Experiences that convey a realistic view of what is required for success
and provide to learners practical experience with overcoming obstacles
and managing potential failures are referred to as mastery experiences.
Measures of perceived self-efficacy may prove to be a practical and
valid measure of the impact of educational activity. Self-efficacy, a construct
from social cognitive theory, was first proposed by Bandura in
1977 [1] and has produced an extensive research tradition. Bandura
conceptualizes human beings as proactive agents who form intentions
for action and create strategies to achieve a desired result. He defines
perceived self-efficacy as “beliefs in one’s capabilities to organize and
execute the courses of action required to produce given attainments”
[2]. It is important to note that self-efficacy is not a general trait, but
a belief held by an individual related to his or her ability to achieve a
Correspondence: Eric D. Peterson, EdM, Vice President, Continuing Education, Academy for Healthcare Education, Inc, 330 Madison Avenue, New York, NY 10017;
212-404-7704 (
Introduction: Continuing education (CE) providers for the healthcare professions are under increasing pressure to demonstrate that their educational programs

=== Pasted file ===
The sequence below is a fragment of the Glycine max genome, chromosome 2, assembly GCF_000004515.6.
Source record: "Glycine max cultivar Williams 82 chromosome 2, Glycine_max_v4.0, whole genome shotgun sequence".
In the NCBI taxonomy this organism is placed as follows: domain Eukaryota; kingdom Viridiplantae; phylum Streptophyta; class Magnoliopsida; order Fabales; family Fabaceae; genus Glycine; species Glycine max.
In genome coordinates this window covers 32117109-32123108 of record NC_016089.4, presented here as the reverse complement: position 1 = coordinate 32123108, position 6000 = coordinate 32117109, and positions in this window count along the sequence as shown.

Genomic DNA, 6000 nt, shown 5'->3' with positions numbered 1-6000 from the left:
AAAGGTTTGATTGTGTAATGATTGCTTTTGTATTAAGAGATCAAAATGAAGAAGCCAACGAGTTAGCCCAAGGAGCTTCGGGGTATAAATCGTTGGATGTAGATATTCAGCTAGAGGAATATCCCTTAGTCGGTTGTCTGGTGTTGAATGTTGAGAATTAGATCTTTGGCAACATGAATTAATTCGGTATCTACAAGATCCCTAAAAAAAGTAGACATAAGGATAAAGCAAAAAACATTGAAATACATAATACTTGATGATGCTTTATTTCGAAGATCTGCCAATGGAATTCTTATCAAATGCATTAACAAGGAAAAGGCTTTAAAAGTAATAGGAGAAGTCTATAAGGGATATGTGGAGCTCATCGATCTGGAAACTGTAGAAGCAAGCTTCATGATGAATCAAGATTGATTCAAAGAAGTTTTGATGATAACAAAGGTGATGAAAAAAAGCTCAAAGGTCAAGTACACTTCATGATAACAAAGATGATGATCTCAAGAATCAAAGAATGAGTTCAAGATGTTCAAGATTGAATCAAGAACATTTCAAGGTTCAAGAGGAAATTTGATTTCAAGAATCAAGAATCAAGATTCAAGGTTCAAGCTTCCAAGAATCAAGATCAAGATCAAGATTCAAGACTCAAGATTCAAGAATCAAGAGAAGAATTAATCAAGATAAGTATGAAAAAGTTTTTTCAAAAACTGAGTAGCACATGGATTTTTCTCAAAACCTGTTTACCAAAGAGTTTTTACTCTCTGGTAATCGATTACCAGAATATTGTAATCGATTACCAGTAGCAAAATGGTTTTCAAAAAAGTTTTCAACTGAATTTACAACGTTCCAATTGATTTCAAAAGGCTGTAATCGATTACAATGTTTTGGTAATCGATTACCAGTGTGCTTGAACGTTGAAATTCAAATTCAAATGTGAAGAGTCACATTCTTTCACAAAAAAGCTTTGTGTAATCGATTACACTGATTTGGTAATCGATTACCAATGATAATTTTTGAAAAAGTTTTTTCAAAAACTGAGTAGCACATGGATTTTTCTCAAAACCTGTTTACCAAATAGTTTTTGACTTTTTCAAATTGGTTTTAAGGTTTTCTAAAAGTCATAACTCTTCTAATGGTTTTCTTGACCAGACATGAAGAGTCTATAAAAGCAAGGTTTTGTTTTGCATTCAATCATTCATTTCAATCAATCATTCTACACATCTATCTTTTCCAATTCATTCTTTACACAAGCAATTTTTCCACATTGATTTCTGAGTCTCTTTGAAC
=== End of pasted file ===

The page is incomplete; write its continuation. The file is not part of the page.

have a positive impact on provider behavior and ultimately on the quality of care provided to patients. However, gaining insight into the practice behavior of healthcare
providers is both difficult and expensive. This article proposes that measures of perceived self-efficacy may serve as a useful proxy for healthcare provider
performance in some situations.
Discussion: The construct of self-efficacy has been extensively researched and found to be broadly useful. This article summarizes literature supporting the use
of this construct as an accurate predictor of clinician performance, discusses issues related to study design, and provides a few examples from preliminary studies
conducted from this perspective.
Conclusions: Measures of perceived self-efficacy have been demonstrated to predict performance and can be transformed through mastery experiences. Measures
of perceived self-efficacy collected before and after participation in an educational intervention designed to contain sufficient elements of mastery may be
useful in assessing the impact of these interventions on the future performance of learners.
CE Meas. 2006;1:35-39. doi:10.1532/CEM06.06505 | ©2006 The University of Medicine and Dentistry of New Jersey
particular outcome in a specific domain of functioning.
Individuals will vary in their self-efficacy beliefs related to
different tasks. For example, one would expect that a professional
tennis player would have robust efficacy beliefs
related to his ability to return the serves of another tennis
player, but may have far less vigorous efficacy beliefs
related to his ability to play the violin. Bandura points out
that efficacy beliefs are not in and of themselves an indication
of skill. However, when
confronted with the same task,
individuals with strong efficacy
beliefs are willing to expend far
more effort to achieve their goal
than those with weaker efficacy
beliefs. They are also more willing
to attribute failure to achieve
that goal to lack of effort compared
with those with lower
perceived self-efficacy. Finally,
people with high efficacy beliefs
display more resiliency in managing
their anxiety related to
task performance.
Bandura proposes several ways of transforming an
individual’s efficacy beliefs, including social modeling